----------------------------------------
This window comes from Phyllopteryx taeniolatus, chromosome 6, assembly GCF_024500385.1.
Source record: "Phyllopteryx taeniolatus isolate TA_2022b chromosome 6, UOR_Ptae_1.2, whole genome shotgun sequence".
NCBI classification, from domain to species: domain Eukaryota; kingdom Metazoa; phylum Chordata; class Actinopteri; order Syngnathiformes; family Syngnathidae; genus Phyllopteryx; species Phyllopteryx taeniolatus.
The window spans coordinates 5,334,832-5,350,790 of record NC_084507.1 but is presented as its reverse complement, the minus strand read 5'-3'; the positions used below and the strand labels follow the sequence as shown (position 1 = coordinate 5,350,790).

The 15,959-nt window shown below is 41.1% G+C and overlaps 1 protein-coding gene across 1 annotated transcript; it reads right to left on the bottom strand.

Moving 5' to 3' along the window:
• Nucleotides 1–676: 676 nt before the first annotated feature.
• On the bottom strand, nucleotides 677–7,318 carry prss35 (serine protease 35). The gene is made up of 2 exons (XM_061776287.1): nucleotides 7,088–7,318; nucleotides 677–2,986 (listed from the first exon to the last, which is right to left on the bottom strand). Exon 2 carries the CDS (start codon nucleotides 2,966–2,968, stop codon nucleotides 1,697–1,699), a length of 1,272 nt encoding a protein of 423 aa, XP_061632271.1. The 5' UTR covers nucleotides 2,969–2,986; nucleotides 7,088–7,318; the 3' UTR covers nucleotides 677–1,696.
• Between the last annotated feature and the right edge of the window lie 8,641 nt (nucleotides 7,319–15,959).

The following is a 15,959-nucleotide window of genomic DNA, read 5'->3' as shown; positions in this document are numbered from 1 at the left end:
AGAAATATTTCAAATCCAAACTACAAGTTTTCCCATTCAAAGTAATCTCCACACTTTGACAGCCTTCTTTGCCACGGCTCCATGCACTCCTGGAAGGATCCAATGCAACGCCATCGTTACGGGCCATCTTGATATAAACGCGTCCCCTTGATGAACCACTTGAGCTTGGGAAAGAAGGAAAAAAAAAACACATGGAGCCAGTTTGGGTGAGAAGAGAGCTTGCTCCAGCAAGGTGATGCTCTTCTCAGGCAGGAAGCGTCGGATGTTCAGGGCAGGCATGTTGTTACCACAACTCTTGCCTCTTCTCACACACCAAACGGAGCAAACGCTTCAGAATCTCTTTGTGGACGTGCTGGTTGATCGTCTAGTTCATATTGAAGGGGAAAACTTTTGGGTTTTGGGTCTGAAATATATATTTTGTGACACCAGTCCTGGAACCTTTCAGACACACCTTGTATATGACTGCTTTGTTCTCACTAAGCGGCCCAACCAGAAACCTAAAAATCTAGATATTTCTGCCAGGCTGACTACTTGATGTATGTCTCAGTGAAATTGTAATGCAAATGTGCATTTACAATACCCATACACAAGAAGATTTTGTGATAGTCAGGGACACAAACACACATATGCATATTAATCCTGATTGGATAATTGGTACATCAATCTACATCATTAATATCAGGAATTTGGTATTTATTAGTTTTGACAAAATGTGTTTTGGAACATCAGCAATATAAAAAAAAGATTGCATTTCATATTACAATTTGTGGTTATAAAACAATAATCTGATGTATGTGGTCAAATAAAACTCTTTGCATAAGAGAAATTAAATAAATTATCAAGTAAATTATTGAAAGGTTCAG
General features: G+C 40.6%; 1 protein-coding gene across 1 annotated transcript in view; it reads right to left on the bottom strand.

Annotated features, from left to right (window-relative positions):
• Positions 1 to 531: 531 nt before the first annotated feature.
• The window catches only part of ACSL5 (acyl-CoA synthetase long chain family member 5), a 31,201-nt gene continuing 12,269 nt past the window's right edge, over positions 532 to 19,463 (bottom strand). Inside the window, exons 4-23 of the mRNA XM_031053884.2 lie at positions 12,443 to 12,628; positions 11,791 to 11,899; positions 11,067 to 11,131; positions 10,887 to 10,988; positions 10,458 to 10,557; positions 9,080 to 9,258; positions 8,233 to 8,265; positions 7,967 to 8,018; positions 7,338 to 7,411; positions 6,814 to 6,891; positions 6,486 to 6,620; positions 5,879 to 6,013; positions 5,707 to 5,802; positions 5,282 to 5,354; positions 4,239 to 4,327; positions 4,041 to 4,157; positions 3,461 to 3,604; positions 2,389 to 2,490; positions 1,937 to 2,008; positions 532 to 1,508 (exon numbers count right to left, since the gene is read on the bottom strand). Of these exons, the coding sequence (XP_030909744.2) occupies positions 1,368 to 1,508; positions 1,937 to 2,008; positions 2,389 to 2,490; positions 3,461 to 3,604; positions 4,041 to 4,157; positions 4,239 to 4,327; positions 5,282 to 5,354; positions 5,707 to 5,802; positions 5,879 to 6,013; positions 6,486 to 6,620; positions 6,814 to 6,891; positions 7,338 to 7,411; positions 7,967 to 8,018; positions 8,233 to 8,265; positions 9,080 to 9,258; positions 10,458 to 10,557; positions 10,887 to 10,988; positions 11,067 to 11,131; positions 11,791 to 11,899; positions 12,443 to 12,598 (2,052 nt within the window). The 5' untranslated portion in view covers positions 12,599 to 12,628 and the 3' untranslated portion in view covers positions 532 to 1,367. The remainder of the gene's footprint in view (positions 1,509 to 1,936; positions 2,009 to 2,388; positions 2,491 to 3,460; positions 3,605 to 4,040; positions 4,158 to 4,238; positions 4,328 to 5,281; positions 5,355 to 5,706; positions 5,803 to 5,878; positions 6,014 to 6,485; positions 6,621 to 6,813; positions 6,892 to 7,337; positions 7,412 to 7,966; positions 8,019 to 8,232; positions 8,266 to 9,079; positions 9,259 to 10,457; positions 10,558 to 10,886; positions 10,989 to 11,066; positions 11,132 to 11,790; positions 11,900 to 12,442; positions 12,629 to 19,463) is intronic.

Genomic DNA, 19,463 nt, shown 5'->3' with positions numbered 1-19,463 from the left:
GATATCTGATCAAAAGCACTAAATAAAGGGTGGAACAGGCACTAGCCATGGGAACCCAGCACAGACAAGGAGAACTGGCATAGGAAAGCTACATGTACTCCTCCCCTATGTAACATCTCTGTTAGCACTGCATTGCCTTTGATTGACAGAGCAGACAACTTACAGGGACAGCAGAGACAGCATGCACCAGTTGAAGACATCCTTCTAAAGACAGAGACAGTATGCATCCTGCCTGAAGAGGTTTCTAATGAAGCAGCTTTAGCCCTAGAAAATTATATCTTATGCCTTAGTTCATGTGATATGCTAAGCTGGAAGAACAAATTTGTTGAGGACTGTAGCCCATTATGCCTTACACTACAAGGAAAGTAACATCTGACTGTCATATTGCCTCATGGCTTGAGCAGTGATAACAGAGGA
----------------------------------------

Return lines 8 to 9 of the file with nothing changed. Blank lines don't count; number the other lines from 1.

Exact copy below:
• On the bottom strand, nucleotides 677–7,318 carry prss35 (serine protease 35). The gene is made up of 2 exons (XM_061776287.1): nucleotides 7,088–7,318; nucleotides 677–2,986 (listed from the first exon to the last, which is right to left on the bottom strand). Exon 2 carries the CDS (start codon nucleotides 2,966–2,968, stop codon nucleotides 1,697–1,699), a length of 1,272 nt encoding a protein of 423 aa, XP_061632271.1. The 5' UTR covers nucleotides 2,969–2,986; nucleotides 7,088–7,318; the 3' UTR covers nucleotides 677–1,696.
• Between the last annotated feature and the right edge of the window lie 8,641 nt (nucleotides 7,319–15,959).